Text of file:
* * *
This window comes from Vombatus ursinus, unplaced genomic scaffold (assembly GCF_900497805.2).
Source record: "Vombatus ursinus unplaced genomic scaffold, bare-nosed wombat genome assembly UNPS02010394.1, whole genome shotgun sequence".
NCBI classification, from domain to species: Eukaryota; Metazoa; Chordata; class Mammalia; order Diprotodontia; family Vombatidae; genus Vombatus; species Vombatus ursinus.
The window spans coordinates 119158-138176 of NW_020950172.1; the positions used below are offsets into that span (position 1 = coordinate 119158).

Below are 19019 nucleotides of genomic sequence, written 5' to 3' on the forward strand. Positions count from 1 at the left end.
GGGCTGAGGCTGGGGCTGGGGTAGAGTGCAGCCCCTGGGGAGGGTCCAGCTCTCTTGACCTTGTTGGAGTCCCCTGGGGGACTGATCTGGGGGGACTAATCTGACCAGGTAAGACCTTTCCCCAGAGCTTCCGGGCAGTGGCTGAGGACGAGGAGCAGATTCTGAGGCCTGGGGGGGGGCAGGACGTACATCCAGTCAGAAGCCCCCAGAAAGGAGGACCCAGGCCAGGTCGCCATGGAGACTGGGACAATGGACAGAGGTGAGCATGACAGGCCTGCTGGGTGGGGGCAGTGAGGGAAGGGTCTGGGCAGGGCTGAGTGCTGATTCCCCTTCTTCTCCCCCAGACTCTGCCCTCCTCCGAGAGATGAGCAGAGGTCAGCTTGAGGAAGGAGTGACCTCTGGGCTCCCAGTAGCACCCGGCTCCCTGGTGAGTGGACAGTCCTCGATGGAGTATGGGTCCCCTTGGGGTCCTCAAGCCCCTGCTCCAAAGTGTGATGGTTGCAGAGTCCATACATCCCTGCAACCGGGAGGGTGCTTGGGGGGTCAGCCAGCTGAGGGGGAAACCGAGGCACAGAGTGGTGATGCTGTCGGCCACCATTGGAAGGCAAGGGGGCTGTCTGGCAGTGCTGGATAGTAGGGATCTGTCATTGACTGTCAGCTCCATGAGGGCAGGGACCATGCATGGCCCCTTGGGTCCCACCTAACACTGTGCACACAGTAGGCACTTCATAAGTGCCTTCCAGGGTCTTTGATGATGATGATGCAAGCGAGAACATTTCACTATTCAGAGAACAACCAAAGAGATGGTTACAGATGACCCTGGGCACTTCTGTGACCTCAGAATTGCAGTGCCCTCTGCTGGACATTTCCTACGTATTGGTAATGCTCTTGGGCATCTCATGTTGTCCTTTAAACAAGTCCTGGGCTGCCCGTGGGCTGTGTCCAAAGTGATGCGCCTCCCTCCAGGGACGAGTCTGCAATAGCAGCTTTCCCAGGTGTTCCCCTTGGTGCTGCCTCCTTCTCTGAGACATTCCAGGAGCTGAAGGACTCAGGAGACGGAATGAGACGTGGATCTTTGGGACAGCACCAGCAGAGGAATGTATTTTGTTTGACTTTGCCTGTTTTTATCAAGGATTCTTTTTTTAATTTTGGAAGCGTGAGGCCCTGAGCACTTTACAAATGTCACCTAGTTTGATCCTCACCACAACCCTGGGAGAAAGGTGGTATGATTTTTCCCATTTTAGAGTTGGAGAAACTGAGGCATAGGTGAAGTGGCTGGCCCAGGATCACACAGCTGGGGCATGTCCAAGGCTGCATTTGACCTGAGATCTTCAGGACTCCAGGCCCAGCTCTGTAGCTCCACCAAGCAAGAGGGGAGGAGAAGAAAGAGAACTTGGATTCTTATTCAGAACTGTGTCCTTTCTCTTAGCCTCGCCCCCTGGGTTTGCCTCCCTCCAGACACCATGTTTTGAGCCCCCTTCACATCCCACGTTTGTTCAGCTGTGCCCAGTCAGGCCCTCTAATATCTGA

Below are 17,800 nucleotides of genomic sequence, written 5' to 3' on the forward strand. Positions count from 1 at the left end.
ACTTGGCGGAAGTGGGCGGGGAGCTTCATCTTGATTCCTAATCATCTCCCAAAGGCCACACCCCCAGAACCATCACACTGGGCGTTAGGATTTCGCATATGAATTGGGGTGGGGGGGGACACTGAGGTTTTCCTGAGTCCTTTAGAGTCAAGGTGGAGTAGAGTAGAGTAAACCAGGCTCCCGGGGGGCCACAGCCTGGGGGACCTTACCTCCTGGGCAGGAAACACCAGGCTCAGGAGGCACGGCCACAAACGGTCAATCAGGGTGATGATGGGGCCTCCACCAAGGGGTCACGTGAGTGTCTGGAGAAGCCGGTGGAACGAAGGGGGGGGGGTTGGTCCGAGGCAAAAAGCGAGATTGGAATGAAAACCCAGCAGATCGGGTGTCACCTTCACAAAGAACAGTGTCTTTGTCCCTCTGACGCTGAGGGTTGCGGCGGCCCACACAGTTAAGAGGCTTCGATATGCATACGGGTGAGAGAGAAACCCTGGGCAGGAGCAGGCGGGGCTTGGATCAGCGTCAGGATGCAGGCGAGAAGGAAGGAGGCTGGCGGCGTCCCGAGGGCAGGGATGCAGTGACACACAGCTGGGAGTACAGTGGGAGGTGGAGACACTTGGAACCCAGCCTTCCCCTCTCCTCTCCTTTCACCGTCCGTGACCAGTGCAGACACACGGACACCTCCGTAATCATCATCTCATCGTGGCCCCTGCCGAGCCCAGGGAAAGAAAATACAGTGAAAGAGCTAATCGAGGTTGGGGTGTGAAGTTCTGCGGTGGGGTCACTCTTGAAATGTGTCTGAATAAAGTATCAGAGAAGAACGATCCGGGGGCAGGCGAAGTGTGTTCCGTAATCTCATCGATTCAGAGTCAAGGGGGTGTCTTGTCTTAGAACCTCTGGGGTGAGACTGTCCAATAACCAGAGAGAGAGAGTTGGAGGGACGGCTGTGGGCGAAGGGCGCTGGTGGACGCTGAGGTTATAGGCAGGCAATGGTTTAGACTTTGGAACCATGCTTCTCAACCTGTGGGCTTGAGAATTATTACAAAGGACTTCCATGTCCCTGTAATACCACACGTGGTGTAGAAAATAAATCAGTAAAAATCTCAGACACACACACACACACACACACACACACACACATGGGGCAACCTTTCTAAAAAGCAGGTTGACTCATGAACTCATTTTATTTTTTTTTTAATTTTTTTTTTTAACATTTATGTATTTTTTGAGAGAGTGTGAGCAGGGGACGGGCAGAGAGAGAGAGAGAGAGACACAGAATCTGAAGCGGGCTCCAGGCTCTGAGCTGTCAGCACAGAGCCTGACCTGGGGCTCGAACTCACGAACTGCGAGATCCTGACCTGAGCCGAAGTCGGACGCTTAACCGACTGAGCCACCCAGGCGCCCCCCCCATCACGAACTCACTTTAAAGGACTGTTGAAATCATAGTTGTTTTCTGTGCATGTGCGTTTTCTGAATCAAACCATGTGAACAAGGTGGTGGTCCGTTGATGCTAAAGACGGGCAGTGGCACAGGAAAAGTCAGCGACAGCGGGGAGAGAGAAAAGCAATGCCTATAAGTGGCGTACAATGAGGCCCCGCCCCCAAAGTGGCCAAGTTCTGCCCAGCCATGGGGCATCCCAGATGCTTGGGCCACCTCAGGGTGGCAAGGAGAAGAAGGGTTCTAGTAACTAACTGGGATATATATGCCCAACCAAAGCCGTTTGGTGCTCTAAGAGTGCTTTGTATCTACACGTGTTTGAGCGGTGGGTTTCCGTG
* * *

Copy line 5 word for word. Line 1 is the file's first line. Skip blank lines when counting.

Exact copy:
Below are 19019 nucleotides of genomic sequence, written 5' to 3' on the forward strand. Positions count from 1 at the left end.